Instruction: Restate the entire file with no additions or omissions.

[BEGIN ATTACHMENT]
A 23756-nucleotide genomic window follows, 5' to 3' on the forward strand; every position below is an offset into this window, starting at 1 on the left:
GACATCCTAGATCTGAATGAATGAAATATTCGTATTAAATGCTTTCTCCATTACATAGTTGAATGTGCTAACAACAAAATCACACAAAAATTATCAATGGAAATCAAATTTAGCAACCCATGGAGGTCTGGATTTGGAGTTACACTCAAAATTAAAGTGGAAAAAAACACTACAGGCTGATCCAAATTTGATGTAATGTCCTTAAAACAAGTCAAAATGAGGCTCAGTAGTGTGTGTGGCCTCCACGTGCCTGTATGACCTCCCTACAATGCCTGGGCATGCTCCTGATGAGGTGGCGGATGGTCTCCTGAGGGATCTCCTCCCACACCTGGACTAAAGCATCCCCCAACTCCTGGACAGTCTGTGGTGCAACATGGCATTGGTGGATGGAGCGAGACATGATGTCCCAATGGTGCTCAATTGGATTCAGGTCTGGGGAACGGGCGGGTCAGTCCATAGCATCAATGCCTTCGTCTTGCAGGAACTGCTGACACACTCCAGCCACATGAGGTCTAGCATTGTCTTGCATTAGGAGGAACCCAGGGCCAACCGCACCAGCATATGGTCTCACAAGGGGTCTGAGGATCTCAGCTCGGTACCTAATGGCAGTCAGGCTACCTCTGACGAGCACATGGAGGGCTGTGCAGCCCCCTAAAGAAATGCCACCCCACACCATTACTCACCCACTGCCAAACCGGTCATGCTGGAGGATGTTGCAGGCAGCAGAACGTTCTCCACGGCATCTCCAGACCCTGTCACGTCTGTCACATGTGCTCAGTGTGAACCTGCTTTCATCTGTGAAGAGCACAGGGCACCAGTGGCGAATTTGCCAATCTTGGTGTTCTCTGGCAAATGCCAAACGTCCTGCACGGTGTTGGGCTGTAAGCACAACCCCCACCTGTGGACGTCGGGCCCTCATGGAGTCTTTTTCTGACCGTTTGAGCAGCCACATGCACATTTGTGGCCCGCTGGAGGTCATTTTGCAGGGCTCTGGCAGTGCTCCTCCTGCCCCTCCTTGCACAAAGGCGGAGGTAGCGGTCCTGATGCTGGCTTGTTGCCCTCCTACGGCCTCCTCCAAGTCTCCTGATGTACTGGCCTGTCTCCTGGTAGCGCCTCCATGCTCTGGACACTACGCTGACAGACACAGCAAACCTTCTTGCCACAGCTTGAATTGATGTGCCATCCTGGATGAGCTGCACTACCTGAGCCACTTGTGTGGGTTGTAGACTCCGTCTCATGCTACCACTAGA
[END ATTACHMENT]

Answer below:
A 23756-nucleotide genomic window follows, 5' to 3' on the forward strand; every position below is an offset into this window, starting at 1 on the left:
GACATCCTAGATCTGAATGAATGAAATATTCGTATTAAATGCTTTCTCCATTACATAGTTGAATGTGCTAACAACAAAATCACACAAAAATTATCAATGGAAATCAAATTTAGCAACCCATGGAGGTCTGGATTTGGAGTTACACTCAAAATTAAAGTGGAAAAAAACACTACAGGCTGATCCAAATTTGATGTAATGTCCTTAAAACAAGTCAAAATGAGGCTCAGTAGTGTGTGTGGCCTCCACGTGCCTGTATGACCTCCCTACAATGCCTGGGCATGCTCCTGATGAGGTGGCGGATGGTCTCCTGAGGGATCTCCTCCCACACCTGGACTAAAGCATCCCCCAACTCCTGGACAGTCTGTGGTGCAACATGGCATTGGTGGATGGAGCGAGACATGATGTCCCAATGGTGCTCAATTGGATTCAGGTCTGGGGAACGGGCGGGTCAGTCCATAGCATCAATGCCTTCGTCTTGCAGGAACTGCTGACACACTCCAGCCACATGAGGTCTAGCATTGTCTTGCATTAGGAGGAACCCAGGGCCAACCGCACCAGCATATGGTCTCACAAGGGGTCTGAGGATCTCAGCTCGGTACCTAATGGCAGTCAGGCTACCTCTGACGAGCACATGGAGGGCTGTGCAGCCCCCTAAAGAAATGCCACCCCACACCATTACTCACCCACTGCCAAACCGGTCATGCTGGAGGATGTTGCAGGCAGCAGAACGTTCTCCACGGCATCTCCAGACCCTGTCACGTCTGTCACATGTGCTCAGTGTGAACCTGCTTTCATCTGTGAAGAGCACAGGGCACCAGTGGCGAATTTGCCAATCTTGGTGTTCTCTGGCAAATGCCAAACGTCCTGCACGGTGTTGGGCTGTAAGCACAACCCCCACCTGTGGACGTCGGGCCCTCATGGAGTCTTTTTCTGACCGTTTGAGCAGCCACATGCACATTTGTGGCCCGCTGGAGGTCATTTTGCAGGGCTCTGGCAGTGCTCCTCCTGCCCCTCCTTGCACAAAGGCGGAGGTAGCGGTCCTGATGCTGGCTTGTTGCCCTCCTACGGCCTCCTCCAAGTCTCCTGATGTACTGGCCTGTCTCCTGGTAGCGCCTCCATGCTCTGGACACTACGCTGACAGACACAGCAAACCTTCTTGCCACAGCTTGAATTGATGTGCCATCCTGGATGAGCTGCACTACCTGAGCCACTTGTGTGGGTTGTAGACTCCGTCTCATGCTACCACTAGA